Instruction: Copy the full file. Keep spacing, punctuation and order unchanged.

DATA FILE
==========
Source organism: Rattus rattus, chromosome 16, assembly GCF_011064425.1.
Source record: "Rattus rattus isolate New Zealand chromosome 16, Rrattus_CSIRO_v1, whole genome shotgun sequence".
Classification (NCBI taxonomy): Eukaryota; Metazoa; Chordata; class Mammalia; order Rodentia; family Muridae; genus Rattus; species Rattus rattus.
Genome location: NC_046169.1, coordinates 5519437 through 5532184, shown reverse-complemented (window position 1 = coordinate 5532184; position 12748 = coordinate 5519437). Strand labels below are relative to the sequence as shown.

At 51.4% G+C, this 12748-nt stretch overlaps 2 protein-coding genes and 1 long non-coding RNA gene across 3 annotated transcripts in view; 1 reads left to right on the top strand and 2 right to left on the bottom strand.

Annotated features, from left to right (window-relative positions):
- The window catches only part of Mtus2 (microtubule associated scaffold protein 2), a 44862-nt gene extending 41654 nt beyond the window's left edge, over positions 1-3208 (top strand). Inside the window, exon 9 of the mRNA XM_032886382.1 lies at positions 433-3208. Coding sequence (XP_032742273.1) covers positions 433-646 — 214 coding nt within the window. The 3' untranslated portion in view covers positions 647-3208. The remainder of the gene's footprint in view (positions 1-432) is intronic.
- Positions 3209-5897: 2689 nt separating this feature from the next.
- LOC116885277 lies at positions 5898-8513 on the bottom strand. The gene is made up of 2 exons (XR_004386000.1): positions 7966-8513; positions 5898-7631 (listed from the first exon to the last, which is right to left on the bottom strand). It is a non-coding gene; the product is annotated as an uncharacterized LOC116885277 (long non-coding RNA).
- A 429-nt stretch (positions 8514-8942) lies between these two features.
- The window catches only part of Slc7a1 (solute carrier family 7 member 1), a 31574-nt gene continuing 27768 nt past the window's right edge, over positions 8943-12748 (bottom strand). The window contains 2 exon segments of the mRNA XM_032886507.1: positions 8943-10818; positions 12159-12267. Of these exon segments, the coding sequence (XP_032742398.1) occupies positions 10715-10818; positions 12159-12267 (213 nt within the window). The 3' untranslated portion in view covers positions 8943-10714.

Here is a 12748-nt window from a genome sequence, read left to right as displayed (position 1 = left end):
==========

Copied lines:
Source organism: Rattus rattus, chromosome 16, assembly GCF_011064425.1.
Source record: "Rattus rattus isolate New Zealand chromosome 16, Rrattus_CSIRO_v1, whole genome shotgun sequence".
Classification (NCBI taxonomy): Eukaryota; Metazoa; Chordata; class Mammalia; order Rodentia; family Muridae; genus Rattus; species Rattus rattus.
Genome location: NC_046169.1, coordinates 5519437 through 5532184, shown reverse-complemented (window position 1 = coordinate 5532184; position 12748 = coordinate 5519437). Strand labels below are relative to the sequence as shown.

At 51.4% G+C, this 12748-nt stretch overlaps 2 protein-coding genes and 1 long non-coding RNA gene across 3 annotated transcripts in view; 1 reads left to right on the top strand and 2 right to left on the bottom strand.

Annotated features, from left to right (window-relative positions):
- The window catches only part of Mtus2 (microtubule associated scaffold protein 2), a 44862-nt gene extending 41654 nt beyond the window's left edge, over positions 1-3208 (top strand). Inside the window, exon 9 of the mRNA XM_032886382.1 lies at positions 433-3208. Coding sequence (XP_032742273.1) covers positions 433-646 — 214 coding nt within the window. The 3' untranslated portion in view covers positions 647-3208. The remainder of the gene's footprint in view (positions 1-432) is intronic.
- Positions 3209-5897: 2689 nt separating this feature from the next.
- LOC116885277 lies at positions 5898-8513 on the bottom strand. The gene is made up of 2 exons (XR_004386000.1): positions 7966-8513; positions 5898-7631 (listed from the first exon to the last, which is right to left on the bottom strand). It is a non-coding gene; the product is annotated as an uncharacterized LOC116885277 (long non-coding RNA).
- A 429-nt stretch (positions 8514-8942) lies between these two features.
- The window catches only part of Slc7a1 (solute carrier family 7 member 1), a 31574-nt gene continuing 27768 nt past the window's right edge, over positions 8943-12748 (bottom strand). The window contains 2 exon segments of the mRNA XM_032886507.1: positions 8943-10818; positions 12159-12267. Of these exon segments, the coding sequence (XP_032742398.1) occupies positions 10715-10818; positions 12159-12267 (213 nt within the window). The 3' untranslated portion in view covers positions 8943-10714.

Here is a 12748-nt window from a genome sequence, read left to right as displayed (position 1 = left end):